In this case, as even the District Court found, there is no institutional entanglement. Nevertheless, the respondents contend that the political divisiveness caused by Pawtucket’s display of its creche violates the excessive-entanglement prong of the Lemon test. The Court’s opinion follows the suggestion in Mueller v. Allen, 463 U. S. 388, 403-404, n. 11 (1983), and concludes that “no inquiry into potential political divisiveness is even called for” in this case. Ante, at 684. In my view, political divisiveness along religious lines should not be an independent test of constitutionality.
Although several of our cases have discussed political divisiveness under the entanglement prong of Lemon, see, e. g., Committee for Public Education & Religious Liberty v. Nyquist, 413 U. S. 756, 796 (1973); Lemon v. Kurtzman, supra, at 623, we have never relied on divisiveness as an independent ground for holding a government practice unconstitutional. Guessing the potential for political divisiveness inherent in a government practice is simply too speculative an enterprise, in part because the existence of the litigation, as this case illustrates, itself may affect the political response to the government practice. Political divisiveness is admittedly an evil addressed by the Establishment Clause. Its existence may be evidence that institutional entanglement is excessive or that a government practice is perceived as an endorsement of religion. But the constitutional inquiry should focus ultimately on the character of the government activity that might cause such divisiveness, not on the divisiveness itself. The entanglement prong of the Lemon test is properly limited to institutional entanglement.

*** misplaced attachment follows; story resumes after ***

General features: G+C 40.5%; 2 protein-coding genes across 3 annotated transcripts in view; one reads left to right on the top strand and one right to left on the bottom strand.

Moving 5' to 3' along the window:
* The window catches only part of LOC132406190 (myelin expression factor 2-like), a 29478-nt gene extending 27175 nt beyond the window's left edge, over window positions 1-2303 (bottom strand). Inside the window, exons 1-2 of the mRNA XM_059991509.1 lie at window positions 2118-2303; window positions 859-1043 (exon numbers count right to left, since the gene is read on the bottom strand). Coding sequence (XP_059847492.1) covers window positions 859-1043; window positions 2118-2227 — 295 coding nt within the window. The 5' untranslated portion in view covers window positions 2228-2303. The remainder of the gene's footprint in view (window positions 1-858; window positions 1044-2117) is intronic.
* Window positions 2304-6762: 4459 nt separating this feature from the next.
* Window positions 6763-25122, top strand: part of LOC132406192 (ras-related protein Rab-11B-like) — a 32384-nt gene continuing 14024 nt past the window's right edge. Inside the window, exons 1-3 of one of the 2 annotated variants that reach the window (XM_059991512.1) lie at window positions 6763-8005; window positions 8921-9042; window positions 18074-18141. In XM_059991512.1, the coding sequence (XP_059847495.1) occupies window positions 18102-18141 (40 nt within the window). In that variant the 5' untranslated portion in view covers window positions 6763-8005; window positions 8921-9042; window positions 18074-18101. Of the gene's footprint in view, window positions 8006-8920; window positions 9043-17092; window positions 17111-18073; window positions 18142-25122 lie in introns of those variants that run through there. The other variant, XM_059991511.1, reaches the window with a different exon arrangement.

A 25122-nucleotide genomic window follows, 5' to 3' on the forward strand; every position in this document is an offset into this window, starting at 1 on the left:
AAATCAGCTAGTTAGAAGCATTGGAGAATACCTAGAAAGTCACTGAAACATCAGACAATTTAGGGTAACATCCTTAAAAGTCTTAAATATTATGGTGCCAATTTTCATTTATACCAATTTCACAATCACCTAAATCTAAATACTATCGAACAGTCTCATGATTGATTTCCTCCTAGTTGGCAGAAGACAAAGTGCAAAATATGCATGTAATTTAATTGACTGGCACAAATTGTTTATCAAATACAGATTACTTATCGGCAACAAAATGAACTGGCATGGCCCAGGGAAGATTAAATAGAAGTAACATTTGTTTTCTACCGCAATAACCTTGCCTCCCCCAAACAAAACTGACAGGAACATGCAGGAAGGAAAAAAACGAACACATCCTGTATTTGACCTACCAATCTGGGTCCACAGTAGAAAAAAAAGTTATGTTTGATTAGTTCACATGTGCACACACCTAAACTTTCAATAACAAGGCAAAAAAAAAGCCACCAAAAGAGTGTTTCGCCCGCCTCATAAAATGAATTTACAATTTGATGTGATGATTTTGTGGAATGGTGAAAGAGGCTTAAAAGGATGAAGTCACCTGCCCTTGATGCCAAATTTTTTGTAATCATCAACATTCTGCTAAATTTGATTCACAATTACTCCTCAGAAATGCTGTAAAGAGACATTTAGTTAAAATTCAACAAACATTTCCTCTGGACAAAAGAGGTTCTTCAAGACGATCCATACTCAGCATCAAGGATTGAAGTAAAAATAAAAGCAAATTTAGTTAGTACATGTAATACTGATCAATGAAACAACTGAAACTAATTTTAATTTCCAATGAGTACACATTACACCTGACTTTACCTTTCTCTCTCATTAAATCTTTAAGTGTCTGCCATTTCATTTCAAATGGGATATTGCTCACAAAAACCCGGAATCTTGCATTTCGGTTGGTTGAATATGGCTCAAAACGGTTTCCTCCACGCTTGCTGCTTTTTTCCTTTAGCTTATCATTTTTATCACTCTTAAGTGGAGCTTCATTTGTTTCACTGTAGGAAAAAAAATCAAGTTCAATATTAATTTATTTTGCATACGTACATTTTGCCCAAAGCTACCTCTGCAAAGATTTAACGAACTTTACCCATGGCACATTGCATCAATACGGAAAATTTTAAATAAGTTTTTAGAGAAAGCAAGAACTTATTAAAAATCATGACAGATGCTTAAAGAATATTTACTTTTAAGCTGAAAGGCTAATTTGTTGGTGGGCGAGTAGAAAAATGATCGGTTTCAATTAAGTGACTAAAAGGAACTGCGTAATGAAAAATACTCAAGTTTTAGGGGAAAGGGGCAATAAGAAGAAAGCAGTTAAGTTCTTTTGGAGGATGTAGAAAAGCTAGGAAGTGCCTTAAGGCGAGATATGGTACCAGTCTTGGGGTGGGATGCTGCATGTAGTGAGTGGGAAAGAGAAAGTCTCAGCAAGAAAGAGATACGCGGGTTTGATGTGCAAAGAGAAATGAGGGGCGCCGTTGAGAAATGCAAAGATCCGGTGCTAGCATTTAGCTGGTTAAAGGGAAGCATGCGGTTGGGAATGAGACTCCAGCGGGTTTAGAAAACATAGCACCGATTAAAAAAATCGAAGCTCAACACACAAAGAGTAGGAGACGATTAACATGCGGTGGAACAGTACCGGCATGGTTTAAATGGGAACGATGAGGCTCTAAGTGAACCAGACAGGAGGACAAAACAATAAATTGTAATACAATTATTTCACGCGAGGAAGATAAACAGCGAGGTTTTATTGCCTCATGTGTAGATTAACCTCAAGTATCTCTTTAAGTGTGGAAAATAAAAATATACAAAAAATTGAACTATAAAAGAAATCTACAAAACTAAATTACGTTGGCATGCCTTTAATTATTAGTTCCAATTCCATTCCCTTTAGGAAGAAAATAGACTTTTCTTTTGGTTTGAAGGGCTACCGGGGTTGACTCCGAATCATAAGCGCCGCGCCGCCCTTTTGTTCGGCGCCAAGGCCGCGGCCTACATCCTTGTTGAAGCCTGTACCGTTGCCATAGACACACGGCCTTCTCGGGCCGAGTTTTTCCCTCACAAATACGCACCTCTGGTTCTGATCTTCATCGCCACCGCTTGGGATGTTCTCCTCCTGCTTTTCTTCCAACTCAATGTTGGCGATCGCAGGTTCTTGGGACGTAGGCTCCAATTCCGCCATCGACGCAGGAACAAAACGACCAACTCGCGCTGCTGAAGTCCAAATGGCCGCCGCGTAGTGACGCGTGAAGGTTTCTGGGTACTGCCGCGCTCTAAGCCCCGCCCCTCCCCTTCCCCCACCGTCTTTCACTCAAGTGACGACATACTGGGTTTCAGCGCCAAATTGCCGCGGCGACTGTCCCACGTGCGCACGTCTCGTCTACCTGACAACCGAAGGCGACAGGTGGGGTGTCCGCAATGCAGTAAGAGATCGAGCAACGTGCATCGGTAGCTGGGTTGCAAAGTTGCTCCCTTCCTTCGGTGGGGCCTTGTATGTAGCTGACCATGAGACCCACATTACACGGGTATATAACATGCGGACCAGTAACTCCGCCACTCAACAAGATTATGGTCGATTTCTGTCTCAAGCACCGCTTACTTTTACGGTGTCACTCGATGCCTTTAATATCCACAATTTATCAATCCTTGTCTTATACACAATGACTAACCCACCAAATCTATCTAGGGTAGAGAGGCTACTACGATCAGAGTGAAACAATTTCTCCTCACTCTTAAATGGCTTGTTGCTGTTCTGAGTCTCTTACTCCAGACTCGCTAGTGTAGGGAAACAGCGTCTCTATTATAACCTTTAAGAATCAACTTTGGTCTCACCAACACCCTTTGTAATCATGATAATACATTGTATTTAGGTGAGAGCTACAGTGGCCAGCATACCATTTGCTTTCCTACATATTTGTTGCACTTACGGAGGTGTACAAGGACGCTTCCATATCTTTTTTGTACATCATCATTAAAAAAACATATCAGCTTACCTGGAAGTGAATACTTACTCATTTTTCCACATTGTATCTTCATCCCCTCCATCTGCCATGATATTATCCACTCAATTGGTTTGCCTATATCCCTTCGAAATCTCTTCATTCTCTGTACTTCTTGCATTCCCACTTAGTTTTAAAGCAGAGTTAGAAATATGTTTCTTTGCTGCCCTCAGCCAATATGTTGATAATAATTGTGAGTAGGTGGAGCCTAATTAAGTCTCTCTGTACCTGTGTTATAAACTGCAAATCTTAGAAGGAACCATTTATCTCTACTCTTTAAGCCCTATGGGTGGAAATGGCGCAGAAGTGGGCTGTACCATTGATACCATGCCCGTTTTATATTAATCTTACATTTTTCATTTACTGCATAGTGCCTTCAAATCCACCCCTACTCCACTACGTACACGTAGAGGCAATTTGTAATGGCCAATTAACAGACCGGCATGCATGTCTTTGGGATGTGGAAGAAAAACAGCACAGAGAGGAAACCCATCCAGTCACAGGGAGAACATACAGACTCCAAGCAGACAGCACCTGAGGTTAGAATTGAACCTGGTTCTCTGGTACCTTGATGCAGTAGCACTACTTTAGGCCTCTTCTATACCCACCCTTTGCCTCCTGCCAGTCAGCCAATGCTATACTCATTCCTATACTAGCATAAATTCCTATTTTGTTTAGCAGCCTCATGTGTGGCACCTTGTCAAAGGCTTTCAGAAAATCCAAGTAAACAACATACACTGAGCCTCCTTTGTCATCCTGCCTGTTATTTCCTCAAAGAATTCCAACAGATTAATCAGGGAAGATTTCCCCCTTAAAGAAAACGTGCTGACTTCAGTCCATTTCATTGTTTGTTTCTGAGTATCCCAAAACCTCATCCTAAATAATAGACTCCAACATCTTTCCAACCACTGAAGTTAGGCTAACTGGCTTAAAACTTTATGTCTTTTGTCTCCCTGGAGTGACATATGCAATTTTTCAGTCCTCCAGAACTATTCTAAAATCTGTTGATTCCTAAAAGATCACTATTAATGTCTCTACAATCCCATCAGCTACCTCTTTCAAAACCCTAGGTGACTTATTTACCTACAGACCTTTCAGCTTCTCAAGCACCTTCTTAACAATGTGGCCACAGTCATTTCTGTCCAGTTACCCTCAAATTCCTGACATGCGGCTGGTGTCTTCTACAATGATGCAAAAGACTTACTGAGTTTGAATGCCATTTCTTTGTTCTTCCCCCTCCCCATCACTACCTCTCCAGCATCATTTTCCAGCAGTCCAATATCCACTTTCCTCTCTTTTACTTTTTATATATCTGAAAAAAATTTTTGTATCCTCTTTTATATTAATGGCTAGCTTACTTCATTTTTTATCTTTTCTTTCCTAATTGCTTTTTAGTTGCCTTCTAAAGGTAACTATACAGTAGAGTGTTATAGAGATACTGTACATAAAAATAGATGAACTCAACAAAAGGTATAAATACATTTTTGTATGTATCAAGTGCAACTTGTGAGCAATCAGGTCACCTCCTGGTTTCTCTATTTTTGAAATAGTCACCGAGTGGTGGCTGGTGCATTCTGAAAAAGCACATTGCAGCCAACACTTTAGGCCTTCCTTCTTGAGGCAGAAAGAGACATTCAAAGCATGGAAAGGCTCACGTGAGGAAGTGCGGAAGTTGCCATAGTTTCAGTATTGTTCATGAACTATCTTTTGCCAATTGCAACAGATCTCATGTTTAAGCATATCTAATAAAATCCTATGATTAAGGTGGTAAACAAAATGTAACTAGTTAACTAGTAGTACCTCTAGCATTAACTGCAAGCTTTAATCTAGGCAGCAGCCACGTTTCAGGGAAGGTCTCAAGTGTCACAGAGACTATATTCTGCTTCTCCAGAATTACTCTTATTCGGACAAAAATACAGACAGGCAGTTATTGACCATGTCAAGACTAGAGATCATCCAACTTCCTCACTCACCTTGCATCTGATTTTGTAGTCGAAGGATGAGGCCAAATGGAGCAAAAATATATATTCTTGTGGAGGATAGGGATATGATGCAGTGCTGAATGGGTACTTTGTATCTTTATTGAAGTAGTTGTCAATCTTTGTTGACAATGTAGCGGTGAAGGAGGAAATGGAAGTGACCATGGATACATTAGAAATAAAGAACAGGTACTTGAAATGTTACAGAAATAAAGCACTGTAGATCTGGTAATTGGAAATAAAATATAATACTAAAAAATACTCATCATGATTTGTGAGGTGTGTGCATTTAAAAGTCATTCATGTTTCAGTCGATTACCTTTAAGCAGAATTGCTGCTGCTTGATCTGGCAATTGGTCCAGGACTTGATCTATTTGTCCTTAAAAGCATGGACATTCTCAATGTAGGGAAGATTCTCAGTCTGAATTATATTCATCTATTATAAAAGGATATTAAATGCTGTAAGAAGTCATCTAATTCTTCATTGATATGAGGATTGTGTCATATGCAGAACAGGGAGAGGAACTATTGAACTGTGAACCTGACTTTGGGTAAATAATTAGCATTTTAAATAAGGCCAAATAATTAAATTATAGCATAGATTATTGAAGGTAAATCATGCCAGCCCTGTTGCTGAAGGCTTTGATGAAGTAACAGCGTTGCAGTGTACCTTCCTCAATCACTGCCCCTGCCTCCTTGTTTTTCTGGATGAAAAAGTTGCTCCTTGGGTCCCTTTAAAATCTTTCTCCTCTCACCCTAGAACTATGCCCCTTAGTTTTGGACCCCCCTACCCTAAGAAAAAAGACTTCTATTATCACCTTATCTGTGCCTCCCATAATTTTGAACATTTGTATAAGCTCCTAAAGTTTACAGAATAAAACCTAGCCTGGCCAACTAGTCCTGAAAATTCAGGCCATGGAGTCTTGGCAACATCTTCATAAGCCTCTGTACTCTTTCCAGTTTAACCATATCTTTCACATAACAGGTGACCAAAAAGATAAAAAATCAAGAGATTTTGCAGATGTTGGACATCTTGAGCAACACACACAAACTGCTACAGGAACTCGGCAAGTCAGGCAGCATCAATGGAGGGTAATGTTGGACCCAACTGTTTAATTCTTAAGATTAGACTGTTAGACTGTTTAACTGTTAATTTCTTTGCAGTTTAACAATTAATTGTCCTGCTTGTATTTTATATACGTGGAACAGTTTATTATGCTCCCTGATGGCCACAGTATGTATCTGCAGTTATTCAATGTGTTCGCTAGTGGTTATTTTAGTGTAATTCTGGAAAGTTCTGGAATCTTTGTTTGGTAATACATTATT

The central issue in this case is whether Pawtucket has endorsed Christianity by its display of the creche. To answer that question, we must examine both what Pawtucket intended to communicate in displaying the creche and what message the city’s display actually conveyed. The purpose and effect prongs of the Lemon test represent these two aspects of the meaning of the city’s action.
The meaning of a statement to its audience depends both on the intention of the speaker and on the “objective” meaning of the statement in the community. Some listeners need not rely solely on the words themselves in discerning the speaker’s intent: they can judge the intent by, for example, examining the context of the statement or asking questions of the speaker. Other listeners do not have or will not seek access to such evidence of intent. They will rely instead on the words themselves; for them the message actually conveyed may be something not actually intended. If the audience is large, as it always is when government “speaks” by word or deed, some portion of the audience will inevitably receive a message determined by the “objective” content of the statement, and some portion will inevitably receive the intended message. Examination of both the subjective and the objective components of the message communicated by a government action is therefore necessary to determine whether the action carries a forbidden meaning.
The purpose prong of the Lemon test asks whether government’s actual purpose is to endorse or disapprove of religion. The effect prong asks whether, irrespective of government’s actual purpose, the practice under review in fact conveys a message of endorsement or disapproval. An affirmative answer to either question should render the challenged practice invalid.